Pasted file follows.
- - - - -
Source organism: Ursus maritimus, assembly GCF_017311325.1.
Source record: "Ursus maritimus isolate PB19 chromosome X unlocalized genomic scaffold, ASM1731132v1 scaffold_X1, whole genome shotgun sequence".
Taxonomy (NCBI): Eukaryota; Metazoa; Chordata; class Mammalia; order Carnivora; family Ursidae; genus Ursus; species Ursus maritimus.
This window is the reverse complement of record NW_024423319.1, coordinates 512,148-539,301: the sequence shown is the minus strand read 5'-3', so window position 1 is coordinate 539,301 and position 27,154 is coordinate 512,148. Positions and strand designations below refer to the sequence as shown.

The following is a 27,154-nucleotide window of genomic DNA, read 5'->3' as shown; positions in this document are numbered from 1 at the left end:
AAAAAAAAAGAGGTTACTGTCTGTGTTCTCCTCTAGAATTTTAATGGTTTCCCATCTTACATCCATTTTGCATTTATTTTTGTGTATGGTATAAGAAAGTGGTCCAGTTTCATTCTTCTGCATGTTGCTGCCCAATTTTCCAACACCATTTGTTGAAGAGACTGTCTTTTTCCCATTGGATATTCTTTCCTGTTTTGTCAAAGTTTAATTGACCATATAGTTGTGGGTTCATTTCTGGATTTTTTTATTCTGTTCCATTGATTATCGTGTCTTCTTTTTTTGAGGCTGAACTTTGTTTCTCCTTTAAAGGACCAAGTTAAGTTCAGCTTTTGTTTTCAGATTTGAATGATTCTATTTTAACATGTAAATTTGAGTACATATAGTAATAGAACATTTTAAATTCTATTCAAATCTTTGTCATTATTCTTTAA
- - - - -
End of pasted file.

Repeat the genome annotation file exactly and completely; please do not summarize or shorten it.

Source organism: Ursus maritimus, assembly GCF_017311325.1.
Source record: "Ursus maritimus isolate PB19 chromosome X unlocalized genomic scaffold, ASM1731132v1 scaffold_X1, whole genome shotgun sequence".
Taxonomy (NCBI): Eukaryota; Metazoa; Chordata; class Mammalia; order Carnivora; family Ursidae; genus Ursus; species Ursus maritimus.
This window is the reverse complement of record NW_024423319.1, coordinates 512,148-539,301: the sequence shown is the minus strand read 5'-3', so window position 1 is coordinate 539,301 and position 27,154 is coordinate 512,148. Positions and strand designations below refer to the sequence as shown.

The following is a 27,154-nucleotide window of genomic DNA, read 5'->3' as shown; positions in this document are numbered from 1 at the left end:
AAAAAAAAAGAGGTTACTGTCTGTGTTCTCCTCTAGAATTTTAATGGTTTCCCATCTTACATCCATTTTGCATTTATTTTTGTGTATGGTATAAGAAAGTGGTCCAGTTTCATTCTTCTGCATGTTGCTGCCCAATTTTCCAACACCATTTGTTGAAGAGACTGTCTTTTTCCCATTGGATATTCTTTCCTGTTTTGTCAAAGTTTAATTGACCATATAGTTGTGGGTTCATTTCTGGATTTTTTTATTCTGTTCCATTGATTATCGTGTCTTCTTTTTTTGAGGCTGAACTTTGTTTCTCCTTTAAAGGACCAAGTTAAGTTCAGCTTTTGTTTTCAGATTTGAATGATTCTATTTTAACATGTAAATTTGAGTACATATAGTAATAGAACATTTTAAATTCTATTCAAATCTTTGTCATTATTCTTTAA